The Roman Catholic Diocese of Portland, Maine, has settled a sexual abuse lawsuit for $1.2 million, according to a lawyer for six men who accused the church of covering up abuse allegations against a former priest.
“Once again you have purportedly the most moral institution in the world acting the most immorally,” Boston lawyer Mitchell Garabedian said Monday at a news conference held to announce the details of the settlement.
Garabedian, who has represented hundreds of survivors of sexual abuse, said the victims were between the ages of 8 and 15 when they were abused by the Rev. James Vallely. The abuse occurred between 1958 and 1977, he said.
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In 2009, church officials admitted having known that Vallely was sexually abusing children as early as 1978, according to Garabedian. But he said there is evidence that the church knew of the abuse as far back as 1956, yet did nothing about it.
In a 2005 letter to a church official, a retired priest said that former Maine Roman Catholic Bishop Daniel Fenney knew in the 1950s that Vallely was molesting children. Vallely was moved to a different parish, which Garabedian described as the “typical approach of the Catholic Church when sexual abuse is reported.”
The abuse was kept secret for 60 years, Garabedian said, putting children at multiple parishes in contact with a “serial pedophile.” Vallely retired in 1988 and died in 1997, according to published reports.
“There is absolutely no excuse for not protecting innocent children. It is time for accountability, it is time for transparency,” Garabedian said. “What other pedophiles are within their ranks that the diocese is protecting?”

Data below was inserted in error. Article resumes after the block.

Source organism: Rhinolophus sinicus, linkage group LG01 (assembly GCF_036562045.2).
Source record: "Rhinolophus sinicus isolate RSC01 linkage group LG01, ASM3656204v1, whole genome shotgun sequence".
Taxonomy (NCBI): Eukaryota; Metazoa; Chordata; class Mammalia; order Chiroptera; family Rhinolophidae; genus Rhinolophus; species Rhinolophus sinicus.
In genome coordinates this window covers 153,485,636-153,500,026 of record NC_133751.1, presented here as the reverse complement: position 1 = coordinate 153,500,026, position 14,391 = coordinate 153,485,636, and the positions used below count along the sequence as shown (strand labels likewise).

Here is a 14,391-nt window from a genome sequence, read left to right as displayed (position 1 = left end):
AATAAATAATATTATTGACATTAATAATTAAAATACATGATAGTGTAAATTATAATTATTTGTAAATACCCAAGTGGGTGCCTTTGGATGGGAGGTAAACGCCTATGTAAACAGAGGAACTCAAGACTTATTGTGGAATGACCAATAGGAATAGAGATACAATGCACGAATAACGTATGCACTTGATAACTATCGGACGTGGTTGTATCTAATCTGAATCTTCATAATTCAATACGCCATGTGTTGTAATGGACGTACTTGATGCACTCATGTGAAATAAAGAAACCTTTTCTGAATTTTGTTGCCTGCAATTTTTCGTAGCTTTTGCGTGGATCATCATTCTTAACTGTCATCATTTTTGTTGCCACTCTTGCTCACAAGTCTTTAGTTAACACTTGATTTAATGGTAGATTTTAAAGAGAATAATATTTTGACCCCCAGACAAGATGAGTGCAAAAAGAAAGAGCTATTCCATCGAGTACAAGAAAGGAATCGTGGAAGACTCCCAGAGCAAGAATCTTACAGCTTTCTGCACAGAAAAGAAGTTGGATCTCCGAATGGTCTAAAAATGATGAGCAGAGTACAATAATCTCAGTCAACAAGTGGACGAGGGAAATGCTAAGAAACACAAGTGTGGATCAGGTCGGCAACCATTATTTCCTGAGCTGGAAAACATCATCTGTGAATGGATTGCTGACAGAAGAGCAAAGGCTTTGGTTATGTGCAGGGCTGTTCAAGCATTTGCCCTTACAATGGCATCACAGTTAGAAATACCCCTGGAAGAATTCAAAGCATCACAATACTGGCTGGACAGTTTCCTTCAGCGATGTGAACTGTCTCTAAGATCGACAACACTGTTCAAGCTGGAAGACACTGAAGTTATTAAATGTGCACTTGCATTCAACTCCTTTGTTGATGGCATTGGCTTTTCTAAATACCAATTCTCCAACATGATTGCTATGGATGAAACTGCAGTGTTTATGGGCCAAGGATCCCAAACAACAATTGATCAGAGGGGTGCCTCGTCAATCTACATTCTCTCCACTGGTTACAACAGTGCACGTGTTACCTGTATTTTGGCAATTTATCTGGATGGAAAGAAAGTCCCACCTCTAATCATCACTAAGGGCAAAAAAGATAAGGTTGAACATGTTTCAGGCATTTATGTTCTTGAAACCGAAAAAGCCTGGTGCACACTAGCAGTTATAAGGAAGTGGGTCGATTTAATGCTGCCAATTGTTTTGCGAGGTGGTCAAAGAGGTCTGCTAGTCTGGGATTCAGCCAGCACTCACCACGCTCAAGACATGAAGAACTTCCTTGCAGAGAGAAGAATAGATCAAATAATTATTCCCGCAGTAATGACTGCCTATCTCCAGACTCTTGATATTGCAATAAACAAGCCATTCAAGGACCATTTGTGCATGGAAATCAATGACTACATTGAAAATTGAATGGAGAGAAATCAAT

In 1993, Vallely was suspended from his duties after three men told the church that the priest abused them in the 1950s, when he was a priest at St. Dominic’s parish in Portland.
In a statement, the Diocese of Portland said Bishop Robert P. Deeley encourages anyone with information about any case of the sexual abuse of a minor to contact authorities.
“The diocese hopes that this settlement brings a measure of peace to the people involved,” David Guthro, a diocese spokesman, said in a statement.
Garabedian called on the state of Maine to conduct an independent investigation of the Portland Diocese to determine what church officials knew about the abuse, and when.
Lawrence Gray, 68, said Vallely sexually abused him when he was a boy, sending him into a downward spiral that has taken “half a lifetime” to repair.
“I have done a lot of homework, a lot of honest psychological work in terms of who I am and what I’ve been through, and I’m actually grateful for my life, as silly as that sounds,” he said.
When his parents divorced, Vallely became his “caretaker,” Gray recalled. He spent years suppressing his emotions, unable to admit what was happening to him, even to his own family.
Robert Hoatson, president of the Road to Recovery, a nonprofit that helps victims of sexual abuse, said the six plaintiffs in the case are elated by the settlement. Yet no amount of money can erase the trauma they experienced as children, he said.
“The Diocese of Portland should have done this decades ago,” he said. “We have at least five or six bishops that held this secret all this time — and it’s an absolute disgrace.”